This idea caught my attention the other day: Learning to pay attention to the difference between taking an action in order to avoid the past vs. taking an action in order to realize a possible future.
When I’m motivated by the future, I find I have more energy. That future vision can give me extra strength to tackle difficult decisions, to take a little more risk, to withstand more pain in order to achieve something greater. When I’ve been called on to mediate a difficult situation, I’ve learned again and again that if all the parties can agree on a shared vision for the future, the details of how to get there are far easier to negotiate. Even talking about past grievances can be less painful if preceded by a conversation about the future.
In contrast, when I am primarily trying to avoid the repeat of something that happened in the past, I feel defensive, stuck, or anxious. I am protecting myself. I find my capacity to listen and empathize dimishes. I am acting from a place of having been hurt. Paradoxically, my efforts to protect myself somehow help keep that hurt alive. It shows me that the hurt still has power over me, that it’s still very much running the show.
This came up when I was thinking about recent conversations I’ve had about difficult topics. In some, I felt powerful, awake, and alive. I was very much myself and in the present, talking clearly about what I wanted or what I needed to take care of myself without being demanding. The more I talked about it, the more energy I had and the better I felt.
In other conversations, I felt myself making a resolve to “do the right thing” or “get it over with.” My chest was tight and it felt like my vision was narrowed. I found myself nervous about choosing the wrong words, sure that I had to get it right or else I would be misinterpreted and everything would fall apart. Afterwards, I found my inner critic replaying those scenes over and over again in my head, chastising myself for word choices or even for having the conversation at all.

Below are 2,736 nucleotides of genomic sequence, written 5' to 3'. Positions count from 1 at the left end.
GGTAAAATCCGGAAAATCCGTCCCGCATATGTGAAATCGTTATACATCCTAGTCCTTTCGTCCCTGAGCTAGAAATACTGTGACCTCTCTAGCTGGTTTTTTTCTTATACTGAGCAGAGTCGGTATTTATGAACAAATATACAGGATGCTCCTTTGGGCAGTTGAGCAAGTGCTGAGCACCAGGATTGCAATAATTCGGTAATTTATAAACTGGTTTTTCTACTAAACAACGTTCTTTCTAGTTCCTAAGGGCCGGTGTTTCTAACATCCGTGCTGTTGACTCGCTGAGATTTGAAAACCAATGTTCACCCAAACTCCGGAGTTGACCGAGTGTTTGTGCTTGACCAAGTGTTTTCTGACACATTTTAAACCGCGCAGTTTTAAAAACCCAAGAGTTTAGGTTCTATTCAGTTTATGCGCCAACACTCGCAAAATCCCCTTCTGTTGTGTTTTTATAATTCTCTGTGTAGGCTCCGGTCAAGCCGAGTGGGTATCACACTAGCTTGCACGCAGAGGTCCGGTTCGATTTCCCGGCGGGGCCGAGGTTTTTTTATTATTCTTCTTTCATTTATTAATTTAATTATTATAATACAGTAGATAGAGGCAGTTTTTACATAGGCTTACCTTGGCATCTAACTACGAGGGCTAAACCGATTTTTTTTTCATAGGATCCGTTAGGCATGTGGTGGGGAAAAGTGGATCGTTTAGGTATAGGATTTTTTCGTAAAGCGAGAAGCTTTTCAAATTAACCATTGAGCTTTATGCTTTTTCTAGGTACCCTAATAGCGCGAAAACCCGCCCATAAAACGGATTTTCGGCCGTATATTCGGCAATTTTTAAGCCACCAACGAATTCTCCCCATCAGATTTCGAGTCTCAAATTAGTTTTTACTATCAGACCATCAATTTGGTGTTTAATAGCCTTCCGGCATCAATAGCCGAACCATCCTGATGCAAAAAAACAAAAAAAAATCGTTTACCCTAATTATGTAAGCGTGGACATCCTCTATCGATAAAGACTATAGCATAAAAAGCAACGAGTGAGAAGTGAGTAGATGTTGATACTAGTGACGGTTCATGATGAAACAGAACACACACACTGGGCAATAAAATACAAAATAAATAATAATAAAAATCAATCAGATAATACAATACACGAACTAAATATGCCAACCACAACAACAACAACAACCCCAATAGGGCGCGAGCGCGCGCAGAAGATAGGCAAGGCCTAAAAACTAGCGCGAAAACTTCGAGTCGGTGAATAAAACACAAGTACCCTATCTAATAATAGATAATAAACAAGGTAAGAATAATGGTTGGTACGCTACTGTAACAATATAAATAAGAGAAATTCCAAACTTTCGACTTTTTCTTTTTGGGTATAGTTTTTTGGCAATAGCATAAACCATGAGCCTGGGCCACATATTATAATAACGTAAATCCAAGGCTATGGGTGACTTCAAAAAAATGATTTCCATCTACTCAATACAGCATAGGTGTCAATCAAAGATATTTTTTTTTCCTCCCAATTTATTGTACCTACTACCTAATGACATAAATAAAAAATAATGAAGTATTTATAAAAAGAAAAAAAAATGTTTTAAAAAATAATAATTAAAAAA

It’s becoming clear to me that in the first example, I was trying to achieve something for the future. In the second, I had no vision for the future, I only wanted to avoid a repeat of the past.
I want to learn this distinction because not only do I feel better in future-motivated conversations, they also have a tendency to go better. I’m more likely to achieve what I really want. Also, past-avoiding conversations have a way of making me feel more isolated while future-motivated ones leave me feeling more connected.
I want to be able to switch or at least stop myself from just reliving the past. I want to step into the future, and I want to be able to do it at will.
Of course, while I’m in the middle of something, it’s hard to stop and recognize what’s driving me. But I’m starting to sort out the clues. The easiest to identify are physical. If I feel my chest tightening and my vision narrowing, then I may be projecting some past pain on the present moment and it’s time to pause. If I feel my energy increasing, then I may be getting drawn into a vision of the future, and it’s a good time to articulate that and nurture it.
Oddly enough, the key to being able to switch from past to future is to get even more grounded in the present. If I can pause long enough to figure out what my body is telling me at that exact moment, I have a better chance at making a choice about how I want to be. And if get that choice, I’m going for the version of me that’s more alive.